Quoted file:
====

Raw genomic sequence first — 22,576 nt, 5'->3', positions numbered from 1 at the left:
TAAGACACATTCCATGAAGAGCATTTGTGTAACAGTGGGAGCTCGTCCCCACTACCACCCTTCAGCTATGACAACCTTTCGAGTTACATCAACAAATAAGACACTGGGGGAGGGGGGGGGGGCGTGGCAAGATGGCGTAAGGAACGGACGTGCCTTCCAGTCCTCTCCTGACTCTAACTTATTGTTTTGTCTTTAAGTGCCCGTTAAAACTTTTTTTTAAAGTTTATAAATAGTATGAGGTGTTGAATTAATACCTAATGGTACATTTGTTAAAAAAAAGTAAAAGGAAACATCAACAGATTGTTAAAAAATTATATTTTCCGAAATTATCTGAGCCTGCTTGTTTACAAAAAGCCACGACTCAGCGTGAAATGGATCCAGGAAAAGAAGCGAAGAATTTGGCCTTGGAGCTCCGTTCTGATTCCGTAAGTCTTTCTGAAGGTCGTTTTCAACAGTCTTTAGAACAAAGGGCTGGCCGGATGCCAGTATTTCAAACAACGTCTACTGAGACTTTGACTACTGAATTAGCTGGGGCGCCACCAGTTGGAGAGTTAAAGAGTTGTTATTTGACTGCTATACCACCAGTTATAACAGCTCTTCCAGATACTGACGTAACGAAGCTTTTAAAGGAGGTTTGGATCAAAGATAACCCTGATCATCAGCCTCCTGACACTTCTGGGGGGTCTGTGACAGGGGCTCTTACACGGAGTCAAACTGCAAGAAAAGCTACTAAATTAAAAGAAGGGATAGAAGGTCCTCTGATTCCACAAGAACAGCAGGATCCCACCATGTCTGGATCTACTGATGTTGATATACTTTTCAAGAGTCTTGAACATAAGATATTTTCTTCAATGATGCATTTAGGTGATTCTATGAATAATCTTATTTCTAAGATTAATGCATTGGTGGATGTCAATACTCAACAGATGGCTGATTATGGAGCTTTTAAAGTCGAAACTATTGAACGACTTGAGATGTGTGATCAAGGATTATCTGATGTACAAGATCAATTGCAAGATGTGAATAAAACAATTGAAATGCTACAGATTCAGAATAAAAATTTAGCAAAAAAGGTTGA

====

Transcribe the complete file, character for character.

Raw genomic sequence first — 22,576 nt, 5'->3', positions numbered from 1 at the left:
TAAGACACATTCCATGAAGAGCATTTGTGTAACAGTGGGAGCTCGTCCCCACTACCACCCTTCAGCTATGACAACCTTTCGAGTTACATCAACAAATAAGACACTGGGGGAGGGGGGGGGGGCGTGGCAAGATGGCGTAAGGAACGGACGTGCCTTCCAGTCCTCTCCTGACTCTAACTTATTGTTTTGTCTTTAAGTGCCCGTTAAAACTTTTTTTTAAAGTTTATAAATAGTATGAGGTGTTGAATTAATACCTAATGGTACATTTGTTAAAAAAAAGTAAAAGGAAACATCAACAGATTGTTAAAAAATTATATTTTCCGAAATTATCTGAGCCTGCTTGTTTACAAAAAGCCACGACTCAGCGTGAAATGGATCCAGGAAAAGAAGCGAAGAATTTGGCCTTGGAGCTCCGTTCTGATTCCGTAAGTCTTTCTGAAGGTCGTTTTCAACAGTCTTTAGAACAAAGGGCTGGCCGGATGCCAGTATTTCAAACAACGTCTACTGAGACTTTGACTACTGAATTAGCTGGGGCGCCACCAGTTGGAGAGTTAAAGAGTTGTTATTTGACTGCTATACCACCAGTTATAACAGCTCTTCCAGATACTGACGTAACGAAGCTTTTAAAGGAGGTTTGGATCAAAGATAACCCTGATCATCAGCCTCCTGACACTTCTGGGGGGTCTGTGACAGGGGCTCTTACACGGAGTCAAACTGCAAGAAAAGCTACTAAATTAAAAGAAGGGATAGAAGGTCCTCTGATTCCACAAGAACAGCAGGATCCCACCATGTCTGGATCTACTGATGTTGATATACTTTTCAAGAGTCTTGAACATAAGATATTTTCTTCAATGATGCATTTAGGTGATTCTATGAATAATCTTATTTCTAAGATTAATGCATTGGTGGATGTCAATACTCAACAGATGGCTGATTATGGAGCTTTTAAAGTCGAAACTATTGAACGACTTGAGATGTGTGATCAAGGATTATCTGATGTACAAGATCAATTGCAAGATGTGAATAAAACAATTGAAATGCTACAGATTCAGAATAAAAATTTAGCAAAAAAGGTTGA